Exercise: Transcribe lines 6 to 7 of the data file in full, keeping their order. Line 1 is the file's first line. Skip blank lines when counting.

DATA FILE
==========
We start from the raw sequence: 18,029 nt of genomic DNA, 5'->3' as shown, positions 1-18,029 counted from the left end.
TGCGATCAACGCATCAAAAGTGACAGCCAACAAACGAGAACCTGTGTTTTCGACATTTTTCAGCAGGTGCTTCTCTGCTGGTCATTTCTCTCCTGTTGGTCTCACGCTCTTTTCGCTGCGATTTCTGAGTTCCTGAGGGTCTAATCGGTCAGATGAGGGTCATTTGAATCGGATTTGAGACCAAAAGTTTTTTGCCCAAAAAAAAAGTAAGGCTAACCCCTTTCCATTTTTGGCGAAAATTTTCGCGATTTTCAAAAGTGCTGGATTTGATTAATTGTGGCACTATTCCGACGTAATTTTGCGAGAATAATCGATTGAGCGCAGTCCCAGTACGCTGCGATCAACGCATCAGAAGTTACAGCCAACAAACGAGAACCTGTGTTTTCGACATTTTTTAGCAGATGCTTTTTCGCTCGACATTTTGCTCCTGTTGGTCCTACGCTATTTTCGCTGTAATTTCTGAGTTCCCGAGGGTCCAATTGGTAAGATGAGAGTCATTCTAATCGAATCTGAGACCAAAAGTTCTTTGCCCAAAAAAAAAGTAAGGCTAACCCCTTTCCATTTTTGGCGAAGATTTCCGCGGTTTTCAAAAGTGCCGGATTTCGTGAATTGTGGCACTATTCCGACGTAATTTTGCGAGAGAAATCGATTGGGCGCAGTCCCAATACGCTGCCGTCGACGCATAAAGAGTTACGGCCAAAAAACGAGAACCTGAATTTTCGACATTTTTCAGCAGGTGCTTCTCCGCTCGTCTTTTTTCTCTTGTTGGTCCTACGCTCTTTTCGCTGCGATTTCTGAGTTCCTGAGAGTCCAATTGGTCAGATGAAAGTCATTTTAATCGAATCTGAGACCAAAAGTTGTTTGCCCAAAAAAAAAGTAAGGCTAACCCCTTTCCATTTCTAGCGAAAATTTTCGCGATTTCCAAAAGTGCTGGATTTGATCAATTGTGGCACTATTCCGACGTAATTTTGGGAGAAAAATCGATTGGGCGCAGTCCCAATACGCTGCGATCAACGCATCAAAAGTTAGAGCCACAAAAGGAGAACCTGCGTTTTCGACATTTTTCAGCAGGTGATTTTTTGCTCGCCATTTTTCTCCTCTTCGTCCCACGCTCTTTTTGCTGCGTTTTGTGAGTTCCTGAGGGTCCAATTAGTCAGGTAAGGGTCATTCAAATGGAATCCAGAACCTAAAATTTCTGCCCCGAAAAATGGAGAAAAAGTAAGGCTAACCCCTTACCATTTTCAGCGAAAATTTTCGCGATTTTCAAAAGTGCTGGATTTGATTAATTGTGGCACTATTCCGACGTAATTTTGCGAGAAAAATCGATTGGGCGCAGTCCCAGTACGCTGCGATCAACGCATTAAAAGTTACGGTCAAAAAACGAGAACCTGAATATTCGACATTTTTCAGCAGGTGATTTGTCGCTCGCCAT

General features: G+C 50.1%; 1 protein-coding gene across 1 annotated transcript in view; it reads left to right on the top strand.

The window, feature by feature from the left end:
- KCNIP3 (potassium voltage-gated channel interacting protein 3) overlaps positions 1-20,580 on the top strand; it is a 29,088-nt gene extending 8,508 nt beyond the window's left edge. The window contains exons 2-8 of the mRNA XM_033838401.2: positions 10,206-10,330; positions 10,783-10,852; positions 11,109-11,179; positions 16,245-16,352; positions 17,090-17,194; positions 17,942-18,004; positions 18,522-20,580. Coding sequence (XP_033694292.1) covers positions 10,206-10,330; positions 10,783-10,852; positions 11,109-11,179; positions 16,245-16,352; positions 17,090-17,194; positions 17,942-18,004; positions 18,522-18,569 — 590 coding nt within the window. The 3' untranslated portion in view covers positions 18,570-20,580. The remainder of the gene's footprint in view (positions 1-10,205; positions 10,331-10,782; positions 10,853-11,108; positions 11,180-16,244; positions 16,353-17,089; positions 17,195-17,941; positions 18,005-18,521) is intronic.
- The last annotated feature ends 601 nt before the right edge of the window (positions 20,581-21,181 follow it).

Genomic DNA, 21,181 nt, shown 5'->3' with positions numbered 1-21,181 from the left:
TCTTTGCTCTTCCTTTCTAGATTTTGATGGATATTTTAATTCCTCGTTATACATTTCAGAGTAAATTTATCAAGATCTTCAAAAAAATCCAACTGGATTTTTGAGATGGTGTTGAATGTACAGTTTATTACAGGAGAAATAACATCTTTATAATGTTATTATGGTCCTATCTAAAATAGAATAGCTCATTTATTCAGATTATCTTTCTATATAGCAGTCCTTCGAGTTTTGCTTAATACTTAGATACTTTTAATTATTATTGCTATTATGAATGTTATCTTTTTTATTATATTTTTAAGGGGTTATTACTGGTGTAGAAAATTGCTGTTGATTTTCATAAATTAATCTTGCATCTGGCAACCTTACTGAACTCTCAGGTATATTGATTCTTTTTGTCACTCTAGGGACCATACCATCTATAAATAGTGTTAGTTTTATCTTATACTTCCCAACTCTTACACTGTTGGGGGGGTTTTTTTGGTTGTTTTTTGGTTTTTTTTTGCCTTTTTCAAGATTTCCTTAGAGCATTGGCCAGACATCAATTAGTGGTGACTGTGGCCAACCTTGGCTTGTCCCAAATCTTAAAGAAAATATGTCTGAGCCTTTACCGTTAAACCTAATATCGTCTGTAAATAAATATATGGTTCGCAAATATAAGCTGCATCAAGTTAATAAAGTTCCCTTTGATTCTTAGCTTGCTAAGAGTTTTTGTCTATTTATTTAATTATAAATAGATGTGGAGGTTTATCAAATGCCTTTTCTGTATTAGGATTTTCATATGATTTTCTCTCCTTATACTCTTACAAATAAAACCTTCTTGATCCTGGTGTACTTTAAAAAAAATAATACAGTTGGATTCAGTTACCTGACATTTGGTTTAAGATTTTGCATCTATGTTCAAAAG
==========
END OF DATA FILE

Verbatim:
- The last annotated feature ends 601 nt before the right edge of the window (positions 20,581-21,181 follow it).

Genomic DNA, 21,181 nt, shown 5'->3' with positions numbered 1-21,181 from the left: